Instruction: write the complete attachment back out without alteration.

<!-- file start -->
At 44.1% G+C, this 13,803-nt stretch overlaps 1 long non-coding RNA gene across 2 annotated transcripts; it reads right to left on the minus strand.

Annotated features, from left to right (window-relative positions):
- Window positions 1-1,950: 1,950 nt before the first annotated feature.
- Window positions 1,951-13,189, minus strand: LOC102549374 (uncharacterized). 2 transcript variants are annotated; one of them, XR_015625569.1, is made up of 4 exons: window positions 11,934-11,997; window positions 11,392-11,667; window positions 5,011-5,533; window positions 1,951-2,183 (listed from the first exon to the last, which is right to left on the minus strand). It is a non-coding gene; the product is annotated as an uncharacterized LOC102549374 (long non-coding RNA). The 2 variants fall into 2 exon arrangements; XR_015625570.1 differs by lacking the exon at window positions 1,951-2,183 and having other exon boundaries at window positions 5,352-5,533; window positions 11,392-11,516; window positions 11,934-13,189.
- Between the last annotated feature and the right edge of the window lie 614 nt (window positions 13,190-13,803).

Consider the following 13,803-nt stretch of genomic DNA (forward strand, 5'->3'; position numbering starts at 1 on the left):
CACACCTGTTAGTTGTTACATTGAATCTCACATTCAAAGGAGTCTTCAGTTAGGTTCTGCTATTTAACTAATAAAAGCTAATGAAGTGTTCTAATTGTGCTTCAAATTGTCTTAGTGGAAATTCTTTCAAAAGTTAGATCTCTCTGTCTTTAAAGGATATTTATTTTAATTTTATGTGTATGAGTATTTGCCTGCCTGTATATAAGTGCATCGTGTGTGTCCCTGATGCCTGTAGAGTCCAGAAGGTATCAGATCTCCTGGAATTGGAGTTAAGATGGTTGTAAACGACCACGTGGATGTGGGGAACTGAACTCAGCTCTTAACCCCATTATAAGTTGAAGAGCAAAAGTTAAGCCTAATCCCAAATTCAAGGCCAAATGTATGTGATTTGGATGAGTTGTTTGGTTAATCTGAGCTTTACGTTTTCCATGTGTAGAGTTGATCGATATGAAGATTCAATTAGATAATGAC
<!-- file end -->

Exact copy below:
At 44.1% G+C, this 13,803-nt stretch overlaps 1 long non-coding RNA gene across 2 annotated transcripts; it reads right to left on the minus strand.

Annotated features, from left to right (window-relative positions):
- Window positions 1-1,950: 1,950 nt before the first annotated feature.
- Window positions 1,951-13,189, minus strand: LOC102549374 (uncharacterized). 2 transcript variants are annotated; one of them, XR_015625569.1, is made up of 4 exons: window positions 11,934-11,997; window positions 11,392-11,667; window positions 5,011-5,533; window positions 1,951-2,183 (listed from the first exon to the last, which is right to left on the minus strand). It is a non-coding gene; the product is annotated as an uncharacterized LOC102549374 (long non-coding RNA). The 2 variants fall into 2 exon arrangements; XR_015625570.1 differs by lacking the exon at window positions 1,951-2,183 and having other exon boundaries at window positions 5,352-5,533; window positions 11,392-11,516; window positions 11,934-13,189.
- Between the last annotated feature and the right edge of the window lie 614 nt (window positions 13,190-13,803).

Consider the following 13,803-nt stretch of genomic DNA (forward strand, 5'->3'; position numbering starts at 1 on the left):
CACACCTGTTAGTTGTTACATTGAATCTCACATTCAAAGGAGTCTTCAGTTAGGTTCTGCTATTTAACTAATAAAAGCTAATGAAGTGTTCTAATTGTGCTTCAAATTGTCTTAGTGGAAATTCTTTCAAAAGTTAGATCTCTCTGTCTTTAAAGGATATTTATTTTAATTTTATGTGTATGAGTATTTGCCTGCCTGTATATAAGTGCATCGTGTGTGTCCCTGATGCCTGTAGAGTCCAGAAGGTATCAGATCTCCTGGAATTGGAGTTAAGATGGTTGTAAACGACCACGTGGATGTGGGGAACTGAACTCAGCTCTTAACCCCATTATAAGTTGAAGAGCAAAAGTTAAGCCTAATCCCAAATTCAAGGCCAAATGTATGTGATTTGGATGAGTTGTTTGGTTAATCTGAGCTTTACGTTTTCCATGTGTAGAGTTGATCGATATGAAGATTCAATTAGATAATGAC